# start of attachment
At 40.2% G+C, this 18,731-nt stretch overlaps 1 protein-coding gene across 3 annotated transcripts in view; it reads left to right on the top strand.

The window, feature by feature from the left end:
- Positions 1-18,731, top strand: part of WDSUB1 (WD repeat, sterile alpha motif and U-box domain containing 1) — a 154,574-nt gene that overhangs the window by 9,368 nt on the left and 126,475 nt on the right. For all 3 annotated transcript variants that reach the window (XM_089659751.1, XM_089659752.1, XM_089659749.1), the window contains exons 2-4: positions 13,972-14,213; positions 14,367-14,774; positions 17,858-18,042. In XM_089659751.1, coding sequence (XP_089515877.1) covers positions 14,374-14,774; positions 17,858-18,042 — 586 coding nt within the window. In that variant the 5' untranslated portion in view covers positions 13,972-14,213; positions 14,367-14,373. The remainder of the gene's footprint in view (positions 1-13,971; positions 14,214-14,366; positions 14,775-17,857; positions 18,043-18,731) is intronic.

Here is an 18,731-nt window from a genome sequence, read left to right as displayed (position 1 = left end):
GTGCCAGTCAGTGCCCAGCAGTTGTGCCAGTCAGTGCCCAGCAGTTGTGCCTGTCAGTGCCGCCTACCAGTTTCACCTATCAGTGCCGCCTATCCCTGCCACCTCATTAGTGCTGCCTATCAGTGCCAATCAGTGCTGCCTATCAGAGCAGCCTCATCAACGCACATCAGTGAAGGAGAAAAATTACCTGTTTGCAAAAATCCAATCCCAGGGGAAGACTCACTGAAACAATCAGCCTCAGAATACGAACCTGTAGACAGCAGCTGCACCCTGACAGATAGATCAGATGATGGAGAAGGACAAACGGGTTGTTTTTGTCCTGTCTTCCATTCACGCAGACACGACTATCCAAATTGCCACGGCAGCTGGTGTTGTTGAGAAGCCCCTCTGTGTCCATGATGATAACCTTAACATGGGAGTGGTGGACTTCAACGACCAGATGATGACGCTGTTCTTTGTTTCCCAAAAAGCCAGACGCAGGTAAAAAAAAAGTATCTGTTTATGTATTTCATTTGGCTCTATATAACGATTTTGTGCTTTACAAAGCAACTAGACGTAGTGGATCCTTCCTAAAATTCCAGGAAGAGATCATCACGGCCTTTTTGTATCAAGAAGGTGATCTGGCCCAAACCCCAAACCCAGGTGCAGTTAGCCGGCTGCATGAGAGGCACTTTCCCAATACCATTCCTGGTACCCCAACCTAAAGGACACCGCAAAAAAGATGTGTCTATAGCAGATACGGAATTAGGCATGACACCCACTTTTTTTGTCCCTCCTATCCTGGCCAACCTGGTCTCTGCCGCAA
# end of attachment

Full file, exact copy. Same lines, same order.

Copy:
At 40.2% G+C, this 18,731-nt stretch overlaps 1 protein-coding gene across 3 annotated transcripts in view; it reads left to right on the top strand.

The window, feature by feature from the left end:
- Positions 1-18,731, top strand: part of WDSUB1 (WD repeat, sterile alpha motif and U-box domain containing 1) — a 154,574-nt gene that overhangs the window by 9,368 nt on the left and 126,475 nt on the right. For all 3 annotated transcript variants that reach the window (XM_089659751.1, XM_089659752.1, XM_089659749.1), the window contains exons 2-4: positions 13,972-14,213; positions 14,367-14,774; positions 17,858-18,042. In XM_089659751.1, coding sequence (XP_089515877.1) covers positions 14,374-14,774; positions 17,858-18,042 — 586 coding nt within the window. In that variant the 5' untranslated portion in view covers positions 13,972-14,213; positions 14,367-14,373. The remainder of the gene's footprint in view (positions 1-13,971; positions 14,214-14,366; positions 14,775-17,857; positions 18,043-18,731) is intronic.

Here is an 18,731-nt window from a genome sequence, read left to right as displayed (position 1 = left end):
GTGCCAGTCAGTGCCCAGCAGTTGTGCCAGTCAGTGCCCAGCAGTTGTGCCTGTCAGTGCCGCCTACCAGTTTCACCTATCAGTGCCGCCTATCCCTGCCACCTCATTAGTGCTGCCTATCAGTGCCAATCAGTGCTGCCTATCAGAGCAGCCTCATCAACGCACATCAGTGAAGGAGAAAAATTACCTGTTTGCAAAAATCCAATCCCAGGGGAAGACTCACTGAAACAATCAGCCTCAGAATACGAACCTGTAGACAGCAGCTGCACCCTGACAGATAGATCAGATGATGGAGAAGGACAAACGGGTTGTTTTTGTCCTGTCTTCCATTCACGCAGACACGACTATCCAAATTGCCACGGCAGCTGGTGTTGTTGAGAAGCCCCTCTGTGTCCATGATGATAACCTTAACATGGGAGTGGTGGACTTCAACGACCAGATGATGACGCTGTTCTTTGTTTCCCAAAAAGCCAGACGCAGGTAAAAAAAAAGTATCTGTTTATGTATTTCATTTGGCTCTATATAACGATTTTGTGCTTTACAAAGCAACTAGACGTAGTGGATCCTTCCTAAAATTCCAGGAAGAGATCATCACGGCCTTTTTGTATCAAGAAGGTGATCTGGCCCAAACCCCAAACCCAGGTGCAGTTAGCCGGCTGCATGAGAGGCACTTTCCCAATACCATTCCTGGTACCCCAACCTAAAGGACACCGCAAAAAAGATGTGTCTATAGCAGATACGGAATTAGGCATGACACCCACTTTTTTTGTCCCTCCTATCCTGGCCAACCTGGTCTCTGCCGCAA